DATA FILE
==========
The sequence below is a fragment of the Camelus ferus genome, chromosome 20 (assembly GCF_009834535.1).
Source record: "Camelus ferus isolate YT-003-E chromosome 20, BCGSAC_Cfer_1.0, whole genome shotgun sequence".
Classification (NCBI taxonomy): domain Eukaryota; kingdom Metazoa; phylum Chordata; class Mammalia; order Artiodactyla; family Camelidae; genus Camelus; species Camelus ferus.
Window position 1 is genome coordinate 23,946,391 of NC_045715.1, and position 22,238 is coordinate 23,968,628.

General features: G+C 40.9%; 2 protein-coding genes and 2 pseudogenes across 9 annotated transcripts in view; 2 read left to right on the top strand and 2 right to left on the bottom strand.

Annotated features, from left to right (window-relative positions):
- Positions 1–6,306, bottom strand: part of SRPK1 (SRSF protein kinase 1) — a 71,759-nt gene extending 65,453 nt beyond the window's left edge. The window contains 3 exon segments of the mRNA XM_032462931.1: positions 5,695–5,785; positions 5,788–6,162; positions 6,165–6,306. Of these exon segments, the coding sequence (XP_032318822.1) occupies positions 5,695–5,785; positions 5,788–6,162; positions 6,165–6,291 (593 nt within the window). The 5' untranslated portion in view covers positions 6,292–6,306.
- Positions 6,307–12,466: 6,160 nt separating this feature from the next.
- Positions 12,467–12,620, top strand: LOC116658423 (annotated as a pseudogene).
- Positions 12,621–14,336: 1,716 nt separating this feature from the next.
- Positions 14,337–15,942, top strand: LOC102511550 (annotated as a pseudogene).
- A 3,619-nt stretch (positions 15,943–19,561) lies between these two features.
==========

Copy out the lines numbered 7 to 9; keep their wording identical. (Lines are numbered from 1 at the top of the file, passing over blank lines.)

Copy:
- Positions 1–6,306, bottom strand: part of SRPK1 (SRSF protein kinase 1) — a 71,759-nt gene extending 65,453 nt beyond the window's left edge. The window contains 3 exon segments of the mRNA XM_032462931.1: positions 5,695–5,785; positions 5,788–6,162; positions 6,165–6,306. Of these exon segments, the coding sequence (XP_032318822.1) occupies positions 5,695–5,785; positions 5,788–6,162; positions 6,165–6,291 (593 nt within the window). The 5' untranslated portion in view covers positions 6,292–6,306.
- Positions 6,307–12,466: 6,160 nt separating this feature from the next.
- Positions 12,467–12,620, top strand: LOC116658423 (annotated as a pseudogene).